Rigatoni Carbonara with Guanciale. I am spending the weekend in Palm Springs with friends. When I spend a weekend at someone’s house I like to say and thank you with food. So I cook.
Currently I am cooking from a new cookbook by Lucy Lean. Made in America: Our Best Chefs Reinvent Comfort Food. I think it’s a good choice for a weekend of cooking with really great friends. The kind of friends with whom you feel completely at ease. Your comfort friends.
Carbonara with Guanciale
On page 174 Lucy has a recipe for Rigatoni Carbonara (with guanciale) from Barbara Lynch the chef at No.9 Park in Boston. It’s a great example of the wonderful food that bubbles up in our great American melting pot. Because Carbonara is a traditional Italian dish that has found its way into our comfortably full bellies here in America. As Lucy explains it, Carbonara as American comfort food, gets its power from our great American breakfast ingredients– bacon, eggs and cheese. Mmmm, feeling comforted? But as much as I love the big ‘sit right down and say hello’ creaminess you associate with Carbonara, the Italian version has a bit more restraint.
Carbonara may achieve comfort status because of its familiar ingredients, well that and the fact that it is so easy to make. In fact when I make this dish it usually falls into the category of what I call default pasta. In other words I make it on a whim– with my mood and my pantry dictating the direction I will go.
This is probably how the American version of this traditional Italian dish was born, because here it is common to see the dish made with cream, making a saucier version than the original. But Lucy turned to Barbara Lynch for a reason. A reason I am taking to heart. Barbara’s version is an “artful blend of regionally inspired” simplicity.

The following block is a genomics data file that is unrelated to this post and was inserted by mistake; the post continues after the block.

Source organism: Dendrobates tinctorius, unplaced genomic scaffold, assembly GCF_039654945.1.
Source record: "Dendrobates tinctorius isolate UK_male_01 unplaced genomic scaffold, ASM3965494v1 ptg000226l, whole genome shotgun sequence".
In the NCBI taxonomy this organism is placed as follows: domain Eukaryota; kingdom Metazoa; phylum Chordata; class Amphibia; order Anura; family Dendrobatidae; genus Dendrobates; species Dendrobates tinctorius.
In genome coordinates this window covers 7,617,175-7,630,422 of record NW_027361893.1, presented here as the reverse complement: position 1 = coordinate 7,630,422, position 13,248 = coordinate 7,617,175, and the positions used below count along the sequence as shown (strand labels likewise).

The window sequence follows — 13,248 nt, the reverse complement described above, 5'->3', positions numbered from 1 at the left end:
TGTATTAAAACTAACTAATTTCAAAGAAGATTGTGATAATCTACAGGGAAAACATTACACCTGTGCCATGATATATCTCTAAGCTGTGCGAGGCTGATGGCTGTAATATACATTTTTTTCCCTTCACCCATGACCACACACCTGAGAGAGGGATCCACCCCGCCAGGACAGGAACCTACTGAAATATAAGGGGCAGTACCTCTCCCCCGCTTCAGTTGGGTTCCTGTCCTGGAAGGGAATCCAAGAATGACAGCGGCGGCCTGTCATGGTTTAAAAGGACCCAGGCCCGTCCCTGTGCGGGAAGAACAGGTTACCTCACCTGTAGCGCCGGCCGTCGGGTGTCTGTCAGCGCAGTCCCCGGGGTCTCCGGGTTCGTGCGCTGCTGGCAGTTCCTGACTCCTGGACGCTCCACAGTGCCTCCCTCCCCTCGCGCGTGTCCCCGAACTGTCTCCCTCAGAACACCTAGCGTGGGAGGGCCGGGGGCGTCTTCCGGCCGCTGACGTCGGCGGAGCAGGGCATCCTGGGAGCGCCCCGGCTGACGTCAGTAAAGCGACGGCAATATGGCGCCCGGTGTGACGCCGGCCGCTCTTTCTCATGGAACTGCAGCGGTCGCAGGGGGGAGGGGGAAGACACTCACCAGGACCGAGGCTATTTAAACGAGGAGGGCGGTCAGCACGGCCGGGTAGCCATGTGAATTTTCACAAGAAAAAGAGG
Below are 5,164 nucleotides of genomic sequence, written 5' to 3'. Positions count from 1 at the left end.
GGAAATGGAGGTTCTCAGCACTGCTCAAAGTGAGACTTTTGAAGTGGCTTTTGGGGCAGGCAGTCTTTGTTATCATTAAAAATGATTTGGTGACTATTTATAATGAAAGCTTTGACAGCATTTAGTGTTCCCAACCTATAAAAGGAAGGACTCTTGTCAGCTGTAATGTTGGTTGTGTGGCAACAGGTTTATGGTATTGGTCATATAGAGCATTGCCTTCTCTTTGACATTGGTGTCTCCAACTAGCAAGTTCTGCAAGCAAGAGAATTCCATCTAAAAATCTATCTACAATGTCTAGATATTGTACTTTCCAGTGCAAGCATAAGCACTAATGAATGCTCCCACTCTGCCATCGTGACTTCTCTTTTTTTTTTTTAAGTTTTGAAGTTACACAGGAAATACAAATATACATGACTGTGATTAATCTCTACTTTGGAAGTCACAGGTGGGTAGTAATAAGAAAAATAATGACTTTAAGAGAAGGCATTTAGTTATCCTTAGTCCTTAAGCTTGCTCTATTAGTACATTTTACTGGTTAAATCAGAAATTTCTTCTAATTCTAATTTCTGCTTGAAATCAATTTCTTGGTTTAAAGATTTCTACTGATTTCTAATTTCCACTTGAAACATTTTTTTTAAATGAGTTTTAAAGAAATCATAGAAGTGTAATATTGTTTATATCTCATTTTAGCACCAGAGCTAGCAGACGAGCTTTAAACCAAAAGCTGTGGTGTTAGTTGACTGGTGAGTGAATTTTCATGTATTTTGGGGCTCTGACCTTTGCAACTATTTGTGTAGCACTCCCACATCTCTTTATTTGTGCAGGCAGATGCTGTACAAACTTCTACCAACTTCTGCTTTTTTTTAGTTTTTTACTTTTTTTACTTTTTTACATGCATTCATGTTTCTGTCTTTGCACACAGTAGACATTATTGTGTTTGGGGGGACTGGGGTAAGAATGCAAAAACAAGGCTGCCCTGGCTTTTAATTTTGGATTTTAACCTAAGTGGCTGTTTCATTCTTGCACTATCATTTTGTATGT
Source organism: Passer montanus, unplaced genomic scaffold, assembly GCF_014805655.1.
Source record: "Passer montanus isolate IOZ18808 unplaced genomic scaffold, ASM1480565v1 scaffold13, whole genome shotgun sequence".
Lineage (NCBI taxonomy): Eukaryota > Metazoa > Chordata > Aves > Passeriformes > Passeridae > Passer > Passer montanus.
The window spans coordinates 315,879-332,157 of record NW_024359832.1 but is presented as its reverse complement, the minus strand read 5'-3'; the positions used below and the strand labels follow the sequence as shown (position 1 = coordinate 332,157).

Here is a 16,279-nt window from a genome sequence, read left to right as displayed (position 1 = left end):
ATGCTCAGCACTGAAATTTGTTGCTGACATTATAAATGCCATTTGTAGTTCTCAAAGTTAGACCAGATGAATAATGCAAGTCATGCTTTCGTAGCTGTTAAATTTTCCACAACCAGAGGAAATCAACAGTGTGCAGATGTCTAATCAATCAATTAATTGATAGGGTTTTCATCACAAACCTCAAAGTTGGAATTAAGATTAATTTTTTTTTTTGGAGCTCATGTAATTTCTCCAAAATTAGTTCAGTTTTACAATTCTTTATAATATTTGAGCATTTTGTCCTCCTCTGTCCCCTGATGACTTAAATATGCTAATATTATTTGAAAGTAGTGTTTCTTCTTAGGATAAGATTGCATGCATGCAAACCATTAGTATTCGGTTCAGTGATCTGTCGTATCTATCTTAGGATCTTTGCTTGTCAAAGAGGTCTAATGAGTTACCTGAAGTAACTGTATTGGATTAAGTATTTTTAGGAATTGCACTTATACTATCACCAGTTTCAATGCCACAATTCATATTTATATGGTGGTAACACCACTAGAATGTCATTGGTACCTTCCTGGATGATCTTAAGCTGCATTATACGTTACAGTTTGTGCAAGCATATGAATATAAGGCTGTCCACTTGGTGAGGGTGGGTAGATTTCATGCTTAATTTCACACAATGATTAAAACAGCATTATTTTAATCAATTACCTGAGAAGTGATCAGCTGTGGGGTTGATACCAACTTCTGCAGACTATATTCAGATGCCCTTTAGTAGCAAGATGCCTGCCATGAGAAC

Because there is art in restraint. Especially in cooking. I am guilty far too often of thinking “if a little is a good then a lot must be great”. In fact most of the pasta Carbonara dishes I have made have probably suffered from a bit too many culinary flourishes.
So today, I am taking a step back to basics. I am following Barbara’s recipe word for word. It’s more traditional than most of the Carbonaras I have eaten (or prepared). It uses Guaciale and pecorino Romano giving it a geographic provenance close to Rome.
Instead of spaghetti, she chooses Rigatoni, which are big enough and chewy enough to remind us that the noodle itself should be the star of the pasta bowl. But Barbara is not without her own flourishes! She grinds three different kinds of peppercorns (green, pink and white) which add enough pungency to sit nicely beside the rich egg and cheese sauce, but this trio also has a sophisticated floral quality that elevates this dish.
And I am perfectly comfortable following her lead.
- 1 box (16oz) high-quality rigatoni
- 2 large eggs
- 4 large egg yolks
- 1/4 lb guanciale, diced small and rendered
- salt as needed
- 1/4 c pecorino romano, plus more for serving
- 1 T assorted pepper corns, like green, pink, black & white, freshly ground
Bring a large pot of salted water to a rapid boil. Drop in the pasta and stir. Cook for about 12 minutes until al dente; reserve 1-cup of the cooking water and then drain.
Meanwhile, in a large mixing bowl, lightly whisk eggs and yolks with a fork and add the cooked guanciale. Gradually add the drained hot pasta and then the cheese. Mix until the pasta is thoroughly coated with the creamy sauce. If necessary, add a little of the reserved cooking water to thin the sauce to taste. Season with salt and the freshly ground peppercorn mix.
Rigatoni Carbonara with Guanciale
SERIOUS FUN FOOD